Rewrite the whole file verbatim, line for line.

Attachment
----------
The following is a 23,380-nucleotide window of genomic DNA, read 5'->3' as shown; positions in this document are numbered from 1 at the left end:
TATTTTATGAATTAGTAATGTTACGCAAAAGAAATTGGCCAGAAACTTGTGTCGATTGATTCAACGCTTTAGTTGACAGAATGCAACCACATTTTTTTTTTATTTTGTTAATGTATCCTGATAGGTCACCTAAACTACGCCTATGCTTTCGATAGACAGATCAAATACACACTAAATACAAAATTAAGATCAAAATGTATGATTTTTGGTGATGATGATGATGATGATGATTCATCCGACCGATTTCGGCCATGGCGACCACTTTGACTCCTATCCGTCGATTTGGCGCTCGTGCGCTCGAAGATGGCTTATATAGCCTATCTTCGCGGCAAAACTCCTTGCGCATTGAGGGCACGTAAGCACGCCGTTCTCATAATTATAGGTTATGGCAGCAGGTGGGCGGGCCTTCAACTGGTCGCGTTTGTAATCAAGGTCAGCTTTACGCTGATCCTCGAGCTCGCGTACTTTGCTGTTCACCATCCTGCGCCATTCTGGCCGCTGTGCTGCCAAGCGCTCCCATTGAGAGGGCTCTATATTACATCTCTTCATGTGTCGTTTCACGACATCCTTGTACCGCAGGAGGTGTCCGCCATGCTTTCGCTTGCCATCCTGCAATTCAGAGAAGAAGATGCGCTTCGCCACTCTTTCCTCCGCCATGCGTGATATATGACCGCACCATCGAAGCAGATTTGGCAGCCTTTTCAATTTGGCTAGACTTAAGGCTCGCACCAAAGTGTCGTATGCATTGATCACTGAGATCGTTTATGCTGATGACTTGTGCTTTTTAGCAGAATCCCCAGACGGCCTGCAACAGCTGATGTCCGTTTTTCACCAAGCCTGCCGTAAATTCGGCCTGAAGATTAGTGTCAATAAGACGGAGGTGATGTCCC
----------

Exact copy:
The following is a 23,380-nucleotide window of genomic DNA, read 5'->3' as shown; positions in this document are numbered from 1 at the left end:
TATTTTATGAATTAGTAATGTTACGCAAAAGAAATTGGCCAGAAACTTGTGTCGATTGATTCAACGCTTTAGTTGACAGAATGCAACCACATTTTTTTTTTATTTTGTTAATGTATCCTGATAGGTCACCTAAACTACGCCTATGCTTTCGATAGACAGATCAAATACACACTAAATACAAAATTAAGATCAAAATGTATGATTTTTGGTGATGATGATGATGATGATGATTCATCCGACCGATTTCGGCCATGGCGACCACTTTGACTCCTATCCGTCGATTTGGCGCTCGTGCGCTCGAAGATGGCTTATATAGCCTATCTTCGCGGCAAAACTCCTTGCGCATTGAGGGCACGTAAGCACGCCGTTCTCATAATTATAGGTTATGGCAGCAGGTGGGCGGGCCTTCAACTGGTCGCGTTTGTAATCAAGGTCAGCTTTACGCTGATCCTCGAGCTCGCGTACTTTGCTGTTCACCATCCTGCGCCATTCTGGCCGCTGTGCTGCCAAGCGCTCCCATTGAGAGGGCTCTATATTACATCTCTTCATGTGTCGTTTCACGACATCCTTGTACCGCAGGAGGTGTCCGCCATGCTTTCGCTTGCCATCCTGCAATTCAGAGAAGAAGATGCGCTTCGCCACTCTTTCCTCCGCCATGCGTGATATATGACCGCACCATCGAAGCAGATTTGGCAGCCTTTTCAATTTGGCTAGACTTAAGGCTCGCACCAAAGTGTCGTATGCATTGATCACTGAGATCGTTTATGCTGATGACTTGTGCTTTTTAGCAGAATCCCCAGACGGCCTGCAACAGCTGATGTCCGTTTTTCACCAAGCCTGCCGTAAATTCGGCCTGAAGATTAGTGTCAATAAGACGGAGGTGATGTCCC